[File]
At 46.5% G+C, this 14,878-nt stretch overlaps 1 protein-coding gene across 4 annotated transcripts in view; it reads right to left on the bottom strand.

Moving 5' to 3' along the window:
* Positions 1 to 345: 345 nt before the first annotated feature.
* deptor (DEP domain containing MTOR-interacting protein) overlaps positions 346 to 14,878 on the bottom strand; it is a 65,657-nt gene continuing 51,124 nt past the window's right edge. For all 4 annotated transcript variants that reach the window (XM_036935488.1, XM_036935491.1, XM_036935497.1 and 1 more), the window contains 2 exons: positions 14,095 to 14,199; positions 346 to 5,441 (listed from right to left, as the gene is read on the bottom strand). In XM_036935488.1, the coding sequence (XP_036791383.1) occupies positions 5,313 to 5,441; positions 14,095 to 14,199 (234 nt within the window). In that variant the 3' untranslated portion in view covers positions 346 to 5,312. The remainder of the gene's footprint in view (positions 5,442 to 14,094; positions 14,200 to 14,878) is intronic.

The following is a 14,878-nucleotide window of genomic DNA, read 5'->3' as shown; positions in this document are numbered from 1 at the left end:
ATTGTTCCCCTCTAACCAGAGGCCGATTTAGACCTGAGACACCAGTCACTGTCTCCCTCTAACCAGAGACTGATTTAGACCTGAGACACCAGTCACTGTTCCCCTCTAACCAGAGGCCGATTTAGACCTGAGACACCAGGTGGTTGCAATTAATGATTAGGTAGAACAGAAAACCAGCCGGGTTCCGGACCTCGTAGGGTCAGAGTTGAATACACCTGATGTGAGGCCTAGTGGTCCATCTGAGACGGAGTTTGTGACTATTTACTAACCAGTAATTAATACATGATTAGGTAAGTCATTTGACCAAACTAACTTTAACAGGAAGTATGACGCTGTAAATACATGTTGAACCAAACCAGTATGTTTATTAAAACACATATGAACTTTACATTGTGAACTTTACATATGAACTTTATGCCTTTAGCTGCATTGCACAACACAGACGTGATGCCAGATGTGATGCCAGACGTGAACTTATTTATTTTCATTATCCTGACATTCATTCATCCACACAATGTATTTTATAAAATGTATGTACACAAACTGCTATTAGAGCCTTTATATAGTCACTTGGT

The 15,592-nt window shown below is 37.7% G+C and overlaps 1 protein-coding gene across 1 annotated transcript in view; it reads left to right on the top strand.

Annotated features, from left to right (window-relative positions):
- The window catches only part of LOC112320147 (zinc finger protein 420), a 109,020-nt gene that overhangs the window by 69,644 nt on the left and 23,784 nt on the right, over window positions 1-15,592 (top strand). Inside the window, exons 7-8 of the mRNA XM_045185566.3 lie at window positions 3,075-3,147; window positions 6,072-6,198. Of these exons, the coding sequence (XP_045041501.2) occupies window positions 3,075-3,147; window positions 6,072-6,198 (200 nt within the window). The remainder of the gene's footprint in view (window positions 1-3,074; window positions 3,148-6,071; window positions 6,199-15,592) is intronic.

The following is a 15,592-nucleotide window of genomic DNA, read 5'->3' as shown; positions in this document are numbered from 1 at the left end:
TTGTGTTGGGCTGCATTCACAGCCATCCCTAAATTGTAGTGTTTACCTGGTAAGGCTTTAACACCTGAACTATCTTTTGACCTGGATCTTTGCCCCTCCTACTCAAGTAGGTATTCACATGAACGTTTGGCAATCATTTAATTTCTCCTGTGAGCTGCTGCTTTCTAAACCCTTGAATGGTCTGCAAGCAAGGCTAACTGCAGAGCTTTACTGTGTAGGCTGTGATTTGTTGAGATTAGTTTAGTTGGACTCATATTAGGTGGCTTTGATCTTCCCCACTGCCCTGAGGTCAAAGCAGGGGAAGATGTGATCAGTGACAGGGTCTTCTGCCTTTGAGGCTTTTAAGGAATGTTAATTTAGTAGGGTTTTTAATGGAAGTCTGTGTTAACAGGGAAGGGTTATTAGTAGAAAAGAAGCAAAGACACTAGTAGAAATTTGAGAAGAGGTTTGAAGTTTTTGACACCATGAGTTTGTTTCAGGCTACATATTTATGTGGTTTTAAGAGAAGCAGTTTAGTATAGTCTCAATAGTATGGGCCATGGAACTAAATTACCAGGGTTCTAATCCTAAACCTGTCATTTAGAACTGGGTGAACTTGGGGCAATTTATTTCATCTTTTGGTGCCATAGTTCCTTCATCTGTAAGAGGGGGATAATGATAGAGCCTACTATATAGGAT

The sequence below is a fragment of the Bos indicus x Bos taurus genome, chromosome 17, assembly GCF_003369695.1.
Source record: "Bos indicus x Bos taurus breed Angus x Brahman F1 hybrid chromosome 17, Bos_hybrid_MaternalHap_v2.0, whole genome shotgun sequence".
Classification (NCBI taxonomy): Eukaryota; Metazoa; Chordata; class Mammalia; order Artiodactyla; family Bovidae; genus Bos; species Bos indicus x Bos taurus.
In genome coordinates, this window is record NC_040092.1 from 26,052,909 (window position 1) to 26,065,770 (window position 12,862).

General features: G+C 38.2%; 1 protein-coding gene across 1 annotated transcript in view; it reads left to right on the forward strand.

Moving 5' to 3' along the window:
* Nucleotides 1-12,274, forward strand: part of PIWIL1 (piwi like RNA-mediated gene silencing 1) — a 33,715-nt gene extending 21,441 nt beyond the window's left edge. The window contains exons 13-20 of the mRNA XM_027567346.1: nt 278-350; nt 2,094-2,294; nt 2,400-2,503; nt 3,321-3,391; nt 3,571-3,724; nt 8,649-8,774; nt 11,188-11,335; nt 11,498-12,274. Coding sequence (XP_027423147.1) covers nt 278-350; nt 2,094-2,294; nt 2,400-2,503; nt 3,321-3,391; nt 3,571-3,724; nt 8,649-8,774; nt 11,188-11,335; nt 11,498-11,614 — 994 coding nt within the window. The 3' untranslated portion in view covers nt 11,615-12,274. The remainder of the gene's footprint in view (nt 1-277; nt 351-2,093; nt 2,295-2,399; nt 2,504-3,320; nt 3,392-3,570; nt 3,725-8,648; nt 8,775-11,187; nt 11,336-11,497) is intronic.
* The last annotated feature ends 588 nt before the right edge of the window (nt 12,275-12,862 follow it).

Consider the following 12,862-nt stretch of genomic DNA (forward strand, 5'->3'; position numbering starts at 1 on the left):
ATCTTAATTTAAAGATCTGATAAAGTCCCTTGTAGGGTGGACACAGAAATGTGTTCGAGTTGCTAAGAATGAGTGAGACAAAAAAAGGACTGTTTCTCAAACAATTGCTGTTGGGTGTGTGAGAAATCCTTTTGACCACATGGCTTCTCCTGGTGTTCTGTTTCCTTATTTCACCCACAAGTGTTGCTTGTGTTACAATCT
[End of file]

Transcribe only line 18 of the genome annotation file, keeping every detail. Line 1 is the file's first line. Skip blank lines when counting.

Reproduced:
* Nucleotides 1-12,274, forward strand: part of PIWIL1 (piwi like RNA-mediated gene silencing 1) — a 33,715-nt gene extending 21,441 nt beyond the window's left edge. The window contains exons 13-20 of the mRNA XM_027567346.1: nt 278-350; nt 2,094-2,294; nt 2,400-2,503; nt 3,321-3,391; nt 3,571-3,724; nt 8,649-8,774; nt 11,188-11,335; nt 11,498-12,274. Coding sequence (XP_027423147.1) covers nt 278-350; nt 2,094-2,294; nt 2,400-2,503; nt 3,321-3,391; nt 3,571-3,724; nt 8,649-8,774; nt 11,188-11,335; nt 11,498-11,614 — 994 coding nt within the window. The 3' untranslated portion in view covers nt 11,615-12,274. The remainder of the gene's footprint in view (nt 1-277; nt 351-2,093; nt 2,295-2,399; nt 2,504-3,320; nt 3,392-3,570; nt 3,725-8,648; nt 8,775-11,187; nt 11,336-11,497) is intronic.